November 10, 2014
Global associations looking to make an impact on an international scale
Kellen hosted its first Greater China Update event on October 20. Held in partnership with ASAE and Meetings & Exhibitions Hong Kong, speakers included the Deputy Director-General of the Hong Kong Economic and Trade Office, the Deputy Assistant Secretary for Manufacturing at the U.S. Department of Commerce, International Trade Administration and me – Steven Basart, Manager, China.
We had an enormous amount of interest in the event, and as not everyone was able to make it to Washington, D.C., I wanted to share with you some of the key points that came from the event:
- There are over 506,700 legally registered “Social Organizations” in China, with 1.2 million staff (as of June 2013)
- Historically, associations have been linked to the government and subject its administrative guidance
- Plans for association reform (the separation between government and social organizations) have been in the pipeline for over a decade
- Progress provides global associations the opportunity to exchange and collaborate on joint programs with local counterparts
- Legal registration for international associations in China is still not possible and only accepted on an experimental basis
The size of the Chinese market, and its influence in the political and economic arena, presents great opportunities for global associations looking to make an impact on an international scale. If you are looking to establish a presence, here are a few things you need to consider:
The strength of your market, membership and counterpart opportunities.
Strategic assessments are an incredibly effective tool in helping you quantify your opportunities in the region. A strategic assessment should be one of the very first things you do, as it will help you prioritize the steps you need to take to successfully grow your presence. Your assessment must address the opportunities to work with local counterparts and the possibilities to tailor your organization’s membership benefits to match local needs.
Knowing your local counterpart organization.
You need to understand what type of organization you are dealing with and whether or not they are aligned to your mission. While they may serve the same industry, without a shared vision, they will be unable to support your association’s goals in the region.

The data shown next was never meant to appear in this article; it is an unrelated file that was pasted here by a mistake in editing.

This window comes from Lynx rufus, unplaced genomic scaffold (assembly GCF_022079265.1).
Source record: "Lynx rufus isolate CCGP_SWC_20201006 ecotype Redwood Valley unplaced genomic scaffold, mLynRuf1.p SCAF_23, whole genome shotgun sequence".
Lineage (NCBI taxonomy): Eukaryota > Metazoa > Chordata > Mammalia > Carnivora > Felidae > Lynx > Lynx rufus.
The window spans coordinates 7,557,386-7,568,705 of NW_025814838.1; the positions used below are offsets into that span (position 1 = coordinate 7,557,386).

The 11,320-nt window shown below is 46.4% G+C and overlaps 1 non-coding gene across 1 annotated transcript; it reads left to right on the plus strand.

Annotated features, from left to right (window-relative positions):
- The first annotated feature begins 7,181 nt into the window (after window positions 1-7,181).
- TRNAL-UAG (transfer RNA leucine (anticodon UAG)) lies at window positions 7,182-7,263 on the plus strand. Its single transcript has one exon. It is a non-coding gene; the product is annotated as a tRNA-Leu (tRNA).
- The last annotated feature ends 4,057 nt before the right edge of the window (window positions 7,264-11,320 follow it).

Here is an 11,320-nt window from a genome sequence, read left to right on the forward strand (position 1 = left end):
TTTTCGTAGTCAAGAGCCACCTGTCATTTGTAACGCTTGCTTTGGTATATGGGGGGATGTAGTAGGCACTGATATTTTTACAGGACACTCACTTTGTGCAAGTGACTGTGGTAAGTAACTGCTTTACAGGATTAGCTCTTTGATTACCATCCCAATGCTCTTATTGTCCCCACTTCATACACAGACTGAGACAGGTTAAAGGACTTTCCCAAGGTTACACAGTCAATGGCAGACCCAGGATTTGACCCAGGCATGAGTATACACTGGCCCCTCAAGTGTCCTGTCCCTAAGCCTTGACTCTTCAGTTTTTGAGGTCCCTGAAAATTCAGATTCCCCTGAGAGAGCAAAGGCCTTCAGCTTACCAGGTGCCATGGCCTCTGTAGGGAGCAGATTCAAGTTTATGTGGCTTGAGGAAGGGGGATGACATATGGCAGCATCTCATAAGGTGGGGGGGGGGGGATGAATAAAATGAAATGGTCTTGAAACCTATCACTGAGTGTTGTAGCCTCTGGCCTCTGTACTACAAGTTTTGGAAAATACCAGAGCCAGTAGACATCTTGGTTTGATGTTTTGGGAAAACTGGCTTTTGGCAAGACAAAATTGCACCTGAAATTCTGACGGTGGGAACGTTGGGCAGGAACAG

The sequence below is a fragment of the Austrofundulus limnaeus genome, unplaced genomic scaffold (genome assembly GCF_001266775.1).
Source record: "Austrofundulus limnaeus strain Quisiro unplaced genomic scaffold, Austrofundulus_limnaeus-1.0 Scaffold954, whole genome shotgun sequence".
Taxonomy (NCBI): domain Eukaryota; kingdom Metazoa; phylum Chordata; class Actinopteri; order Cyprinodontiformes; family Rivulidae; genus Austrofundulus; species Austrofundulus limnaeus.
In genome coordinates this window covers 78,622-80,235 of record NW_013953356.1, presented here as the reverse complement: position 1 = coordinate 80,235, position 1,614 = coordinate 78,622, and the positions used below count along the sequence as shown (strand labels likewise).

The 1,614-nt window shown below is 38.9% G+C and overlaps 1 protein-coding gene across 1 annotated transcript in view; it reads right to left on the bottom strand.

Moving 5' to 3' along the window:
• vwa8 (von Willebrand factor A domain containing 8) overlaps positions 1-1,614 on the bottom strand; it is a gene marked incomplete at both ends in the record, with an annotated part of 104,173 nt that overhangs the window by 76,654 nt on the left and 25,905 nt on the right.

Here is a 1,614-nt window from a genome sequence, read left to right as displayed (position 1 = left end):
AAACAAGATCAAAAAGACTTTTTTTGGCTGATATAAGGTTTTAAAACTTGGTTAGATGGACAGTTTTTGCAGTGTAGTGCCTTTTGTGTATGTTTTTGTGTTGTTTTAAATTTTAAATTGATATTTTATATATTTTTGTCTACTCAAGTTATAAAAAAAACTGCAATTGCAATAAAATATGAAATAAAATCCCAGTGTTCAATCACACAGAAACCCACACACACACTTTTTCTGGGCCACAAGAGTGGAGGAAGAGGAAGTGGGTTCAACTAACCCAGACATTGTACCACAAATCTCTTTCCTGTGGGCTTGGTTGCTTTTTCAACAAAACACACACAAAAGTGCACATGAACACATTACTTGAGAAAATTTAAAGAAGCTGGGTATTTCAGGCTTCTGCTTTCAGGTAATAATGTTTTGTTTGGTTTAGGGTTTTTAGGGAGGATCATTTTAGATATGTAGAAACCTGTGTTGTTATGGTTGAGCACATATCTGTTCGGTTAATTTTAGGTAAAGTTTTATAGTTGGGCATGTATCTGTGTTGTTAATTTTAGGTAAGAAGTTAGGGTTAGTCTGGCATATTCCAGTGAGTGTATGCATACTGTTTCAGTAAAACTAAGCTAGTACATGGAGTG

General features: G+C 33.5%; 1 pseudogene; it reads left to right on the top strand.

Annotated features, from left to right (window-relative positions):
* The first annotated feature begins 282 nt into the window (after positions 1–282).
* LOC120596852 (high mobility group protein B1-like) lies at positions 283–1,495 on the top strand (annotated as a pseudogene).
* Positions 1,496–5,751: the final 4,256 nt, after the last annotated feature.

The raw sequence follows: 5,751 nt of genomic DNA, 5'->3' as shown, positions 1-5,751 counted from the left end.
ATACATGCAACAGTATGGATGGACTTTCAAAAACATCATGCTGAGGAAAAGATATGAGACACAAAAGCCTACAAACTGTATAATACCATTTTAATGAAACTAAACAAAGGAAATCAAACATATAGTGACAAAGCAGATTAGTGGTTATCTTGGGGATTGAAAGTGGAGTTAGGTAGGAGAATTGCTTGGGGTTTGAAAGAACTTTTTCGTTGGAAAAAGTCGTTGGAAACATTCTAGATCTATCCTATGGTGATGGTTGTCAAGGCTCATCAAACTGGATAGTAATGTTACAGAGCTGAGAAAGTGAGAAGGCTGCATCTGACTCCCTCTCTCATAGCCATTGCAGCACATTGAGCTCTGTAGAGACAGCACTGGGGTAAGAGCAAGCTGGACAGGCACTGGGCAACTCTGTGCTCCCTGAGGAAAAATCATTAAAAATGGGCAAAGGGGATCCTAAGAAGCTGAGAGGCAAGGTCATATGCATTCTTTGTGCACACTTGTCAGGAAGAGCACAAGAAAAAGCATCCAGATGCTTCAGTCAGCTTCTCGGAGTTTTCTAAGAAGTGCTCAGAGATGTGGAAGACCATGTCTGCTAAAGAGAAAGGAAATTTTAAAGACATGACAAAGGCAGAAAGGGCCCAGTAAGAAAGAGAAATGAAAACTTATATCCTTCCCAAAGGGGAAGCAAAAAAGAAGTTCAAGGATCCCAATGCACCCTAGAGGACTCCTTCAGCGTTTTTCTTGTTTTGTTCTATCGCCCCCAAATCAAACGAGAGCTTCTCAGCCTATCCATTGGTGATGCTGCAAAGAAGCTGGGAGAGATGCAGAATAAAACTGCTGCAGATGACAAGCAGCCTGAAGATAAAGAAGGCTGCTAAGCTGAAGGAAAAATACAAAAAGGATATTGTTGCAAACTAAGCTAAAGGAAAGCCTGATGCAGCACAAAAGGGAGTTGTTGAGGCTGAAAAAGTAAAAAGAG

Localizing your membership benefits and communications.
Simply translating your website or member packs isn’t going to cut it. Your programs and communications need to consider the perspective of your Chinese reader, what they deem valuable, their preferred communication channels and more. Associations need to realize that popular global networks, including Facebook, Twitter or YouTube are generally inaccessible to the local public due to government restrictions. Instead, you will need to establish a presence on Qzone, Renren and Youku to reach your prospects and members. If you are interested in learning more about China’s home grown platforms, see Kellen’s Social Media Report for Associations published earlier this year and a blog post I wrote last year.
Your legal obligations.
Whether you plan to work through an Association Management Company (AMC) or establish a legal for profit entity in Mainland China or Hong Kong, you need to be aware of the limitations on association activities in the region. An experienced AMC (like Kellen) will not only be able to guide you through your legal obligations and representation, but will also help you prepare for the cultural and business variances.
Most of all, you need to be prepared to localize your global strategy and adapt to the local circumstances. By remaining flexible, but always true to your mission, your association will be able to deliver value and grow its strategic presence in the region.
If you have any questions regarding association activity in China, or the benefits of working with an AMC, feel free to get in touch at email@example.com.